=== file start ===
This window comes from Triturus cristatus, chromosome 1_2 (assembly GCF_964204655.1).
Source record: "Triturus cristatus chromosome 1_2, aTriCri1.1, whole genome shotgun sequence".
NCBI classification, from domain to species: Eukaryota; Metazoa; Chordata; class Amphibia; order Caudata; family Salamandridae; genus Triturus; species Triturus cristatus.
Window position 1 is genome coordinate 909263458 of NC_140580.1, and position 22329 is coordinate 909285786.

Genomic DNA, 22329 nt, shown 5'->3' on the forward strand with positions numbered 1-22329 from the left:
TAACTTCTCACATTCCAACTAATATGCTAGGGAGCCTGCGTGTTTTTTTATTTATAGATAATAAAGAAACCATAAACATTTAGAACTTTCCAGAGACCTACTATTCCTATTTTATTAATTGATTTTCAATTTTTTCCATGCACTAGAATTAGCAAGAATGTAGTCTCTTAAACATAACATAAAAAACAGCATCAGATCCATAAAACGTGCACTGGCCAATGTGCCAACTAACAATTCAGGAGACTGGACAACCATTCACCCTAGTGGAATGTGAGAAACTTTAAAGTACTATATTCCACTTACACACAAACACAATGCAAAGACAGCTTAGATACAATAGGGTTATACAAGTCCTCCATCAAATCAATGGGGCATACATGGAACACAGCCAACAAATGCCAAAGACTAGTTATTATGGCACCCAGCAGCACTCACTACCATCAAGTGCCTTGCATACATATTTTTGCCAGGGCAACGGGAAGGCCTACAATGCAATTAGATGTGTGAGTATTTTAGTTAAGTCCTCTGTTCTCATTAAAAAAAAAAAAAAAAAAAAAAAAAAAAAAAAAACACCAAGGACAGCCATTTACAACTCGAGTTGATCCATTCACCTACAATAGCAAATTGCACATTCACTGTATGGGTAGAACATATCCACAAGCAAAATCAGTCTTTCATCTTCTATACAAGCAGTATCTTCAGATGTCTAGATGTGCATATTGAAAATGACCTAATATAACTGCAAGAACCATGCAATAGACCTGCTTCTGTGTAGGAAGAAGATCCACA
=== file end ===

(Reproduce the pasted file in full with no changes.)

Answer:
This window comes from Triturus cristatus, chromosome 1_2 (assembly GCF_964204655.1).
Source record: "Triturus cristatus chromosome 1_2, aTriCri1.1, whole genome shotgun sequence".
NCBI classification, from domain to species: Eukaryota; Metazoa; Chordata; class Amphibia; order Caudata; family Salamandridae; genus Triturus; species Triturus cristatus.
Window position 1 is genome coordinate 909263458 of NC_140580.1, and position 22329 is coordinate 909285786.

Genomic DNA, 22329 nt, shown 5'->3' on the forward strand with positions numbered 1-22329 from the left:
TAACTTCTCACATTCCAACTAATATGCTAGGGAGCCTGCGTGTTTTTTTATTTATAGATAATAAAGAAACCATAAACATTTAGAACTTTCCAGAGACCTACTATTCCTATTTTATTAATTGATTTTCAATTTTTTCCATGCACTAGAATTAGCAAGAATGTAGTCTCTTAAACATAACATAAAAAACAGCATCAGATCCATAAAACGTGCACTGGCCAATGTGCCAACTAACAATTCAGGAGACTGGACAACCATTCACCCTAGTGGAATGTGAGAAACTTTAAAGTACTATATTCCACTTACACACAAACACAATGCAAAGACAGCTTAGATACAATAGGGTTATACAAGTCCTCCATCAAATCAATGGGGCATACATGGAACACAGCCAACAAATGCCAAAGACTAGTTATTATGGCACCCAGCAGCACTCACTACCATCAAGTGCCTTGCATACATATTTTTGCCAGGGCAACGGGAAGGCCTACAATGCAATTAGATGTGTGAGTATTTTAGTTAAGTCCTCTGTTCTCATTAAAAAAAAAAAAAAAAAAAAAAAAAAAAAAAAAACACCAAGGACAGCCATTTACAACTCGAGTTGATCCATTCACCTACAATAGCAAATTGCACATTCACTGTATGGGTAGAACATATCCACAAGCAAAATCAGTCTTTCATCTTCTATACAAGCAGTATCTTCAGATGTCTAGATGTGCATATTGAAAATGACCTAATATAACTGCAAGAACCATGCAATAGACCTGCTTCTGTGTAGGAAGAAGATCCACA